Bookmark   March 20, 2013 at 4:54PM
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Powderpuff...happy 1st day of spring. I have 4 big multi tipped cuttings of Kauka Wilder from 3 years ago now that are finally looking to have great inflos this year. My same friend who gave me those in early spring....this last late October gave me a 5 ft. cutting that broke off his 12 ft. tree that is in the ground. Knowing it was the wrong time of year and it can be tricky, I started it in our sunroom with the raw whole egg under it by 2 inches in the soil. I am getting ready to take it outdoors in 1 month or less and it has 3 inflos on it growing like crazy. I have also read it does not like as much water as some..same with Cooktown.

It is a great color but not lei quality or any holding power...I am rooting Theresa Wilder this year and will see the comparison.

enjoy the lovely spring...roxanne

    Bookmark   March 20, 2013 at 6:01PM
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I have the best results between April and June. Its a shame that callus is on an angle cut like that.

    Bookmark   March 20, 2013 at 10:15PM
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I think if we KNOW they are hard to root then they become hard to root, if we are blissfully unaware we have more success.

Tally HO!

    Bookmark   March 26, 2013 at 11:12AM
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You may be on to something Tally! It all varies so much.

K, I agree - it was a tough decision not to re-cut that end but since I was going to be rooting it over winter I decided the callous outweighed the angle at that point. Come to think of it, when I got my 2nd Goldilocks and the Golden Pagoda, due to the price of the cuttings I was too afraid to mess with them and I left the angle cut as well.

When I recently received my Mr. Ambassador cutting however, I re-cut the end & it's callousing now. The cutting is so beefy, the angle was so severe that I decided to go for it and re-cut.

I'm not very good at callousing so I hate to re-cut if I don't have to. I've recently had some more promising results but still nothing very impressive.

    Bookmark   March 26, 2013 at 12:43PM
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Emily, how do you callus your cuttings? I'm trying the mulch in a plastic bin method, and the cuttings are looking really good, even without supplemental heat.

The bin is just sitting in my breakfast area--condensation on the inside from day one--and the cuttings, while not callused yet, have had no pull-back or wrinkling. These were from mature-ish seedlings, so not big trees or anything. Now I just need to see if I can root one!

    Bookmark   March 27, 2013 at 9:26AM
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I read an article about callousing them and rooting them in dry mulch. I've had zero rot doing it that way. As soon as they begin to put out roots I put them into plastic water bottles with cactus mix and sand or just stick them in the ground for the summer. You MUST, in my opinion, have sandy, fast draining soil and warm nights to root them that way.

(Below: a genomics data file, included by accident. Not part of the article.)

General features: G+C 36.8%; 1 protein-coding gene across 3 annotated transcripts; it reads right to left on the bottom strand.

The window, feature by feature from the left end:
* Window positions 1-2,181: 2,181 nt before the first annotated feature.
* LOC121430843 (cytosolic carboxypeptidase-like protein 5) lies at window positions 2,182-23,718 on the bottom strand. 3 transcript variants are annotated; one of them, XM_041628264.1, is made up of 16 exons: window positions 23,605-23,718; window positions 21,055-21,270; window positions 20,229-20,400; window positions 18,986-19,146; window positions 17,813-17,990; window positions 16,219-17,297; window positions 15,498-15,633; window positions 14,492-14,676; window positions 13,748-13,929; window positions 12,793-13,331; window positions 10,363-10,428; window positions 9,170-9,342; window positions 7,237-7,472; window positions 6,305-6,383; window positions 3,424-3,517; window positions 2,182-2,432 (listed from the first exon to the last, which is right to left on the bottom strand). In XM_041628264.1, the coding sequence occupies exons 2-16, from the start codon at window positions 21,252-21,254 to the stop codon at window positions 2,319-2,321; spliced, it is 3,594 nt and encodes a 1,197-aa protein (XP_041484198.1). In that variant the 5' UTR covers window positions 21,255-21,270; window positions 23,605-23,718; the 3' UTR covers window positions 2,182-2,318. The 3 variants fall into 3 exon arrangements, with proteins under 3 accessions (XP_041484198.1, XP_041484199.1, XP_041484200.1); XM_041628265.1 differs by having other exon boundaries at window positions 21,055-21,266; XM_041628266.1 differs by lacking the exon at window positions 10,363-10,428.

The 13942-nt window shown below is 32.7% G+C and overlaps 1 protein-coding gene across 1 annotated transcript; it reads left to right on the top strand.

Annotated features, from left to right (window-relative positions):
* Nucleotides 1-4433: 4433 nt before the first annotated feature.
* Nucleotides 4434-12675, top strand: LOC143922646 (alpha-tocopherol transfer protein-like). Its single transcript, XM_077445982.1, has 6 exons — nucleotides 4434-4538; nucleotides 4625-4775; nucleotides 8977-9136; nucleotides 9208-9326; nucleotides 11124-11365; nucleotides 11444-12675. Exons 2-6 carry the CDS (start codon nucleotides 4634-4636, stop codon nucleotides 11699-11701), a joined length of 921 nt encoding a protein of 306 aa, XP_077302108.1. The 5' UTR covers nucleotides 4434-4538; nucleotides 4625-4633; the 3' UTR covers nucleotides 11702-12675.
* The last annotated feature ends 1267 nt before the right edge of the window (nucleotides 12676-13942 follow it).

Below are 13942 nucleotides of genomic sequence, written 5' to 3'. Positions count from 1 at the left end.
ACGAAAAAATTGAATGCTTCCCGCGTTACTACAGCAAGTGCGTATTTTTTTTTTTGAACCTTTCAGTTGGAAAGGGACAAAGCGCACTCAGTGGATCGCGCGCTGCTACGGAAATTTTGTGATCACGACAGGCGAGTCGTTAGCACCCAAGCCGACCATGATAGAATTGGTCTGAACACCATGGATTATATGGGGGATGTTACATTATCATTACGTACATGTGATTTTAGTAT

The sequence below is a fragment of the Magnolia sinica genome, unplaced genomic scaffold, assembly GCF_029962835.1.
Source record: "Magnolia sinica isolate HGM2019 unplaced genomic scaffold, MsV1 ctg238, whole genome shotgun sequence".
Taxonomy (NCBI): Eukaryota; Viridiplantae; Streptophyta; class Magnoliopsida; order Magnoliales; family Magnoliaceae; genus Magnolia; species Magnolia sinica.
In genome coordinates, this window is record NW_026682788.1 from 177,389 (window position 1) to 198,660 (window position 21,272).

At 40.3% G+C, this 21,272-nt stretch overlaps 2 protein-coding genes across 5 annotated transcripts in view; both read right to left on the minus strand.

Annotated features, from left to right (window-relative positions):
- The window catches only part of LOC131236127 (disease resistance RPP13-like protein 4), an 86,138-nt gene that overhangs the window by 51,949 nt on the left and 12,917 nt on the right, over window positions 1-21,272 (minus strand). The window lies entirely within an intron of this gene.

In the Florida Keys nobody babies a cutting. They stick it in the ground in the spring and they almost always root with no problems.

    Bookmark   March 28, 2013 at 3:35PM
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I bought a new bag of mulch and tried it like George said - dipped immediately in rooting hormone and laid in the mulch - well sure enough I still had shriveling and pull back - WTH?!

So I went back to trying just perlite, which seems to work ok for the most part but like I said nothing to brag about. Well then last night I go look at my Kimi M and my Mr. Ambassador that I had in the perlite and they were fine until then - well the Kimi looks just fine and the Mr. A had some little mold spots and the center had shrunk in more than I would like. the Kimi looks flat and straight, no shrinking. I didn't know what to do at that point so I dipped the end in rooting hormone and put it back in the perlite LOL! I hope I didn't screw up this gorgeous cutting :(

    Bookmark   March 28, 2013 at 4:13PM
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I just callused some of my cuttings that I received from Derrick in a old computer box filled with perlite. I had the box in our dark utility room by our water heater. It took 4 weeks but I had a callus on some. Note -- none of mine shriveled or had the pith recede. I did however lose a King Kalakaua while callusing for some strange reason, but the others did great


Some of them ended up with a better callused / dry end after I cut them myself and left them dry out. This was my first time doing so an I made myself quiet proud. :)

    Bookmark   March 28, 2013 at 5:38PM
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Emily, I put a couple of inches of mulch into a plastic bin, put plastic tubes or something on top of the mulch, then lay the cuttings on the tubes so they don't sit directly on the mulch, then close the lid on the bin.

This makes really good condensation. After a week or so there are a few fine filaments of black mold on the cut end, but the cuttings stay very firm. Supposedly with bottom heat of 85-95 degrees you can get a good callus in a couple of weeks.

    Bookmark   March 29, 2013 at 12:23AM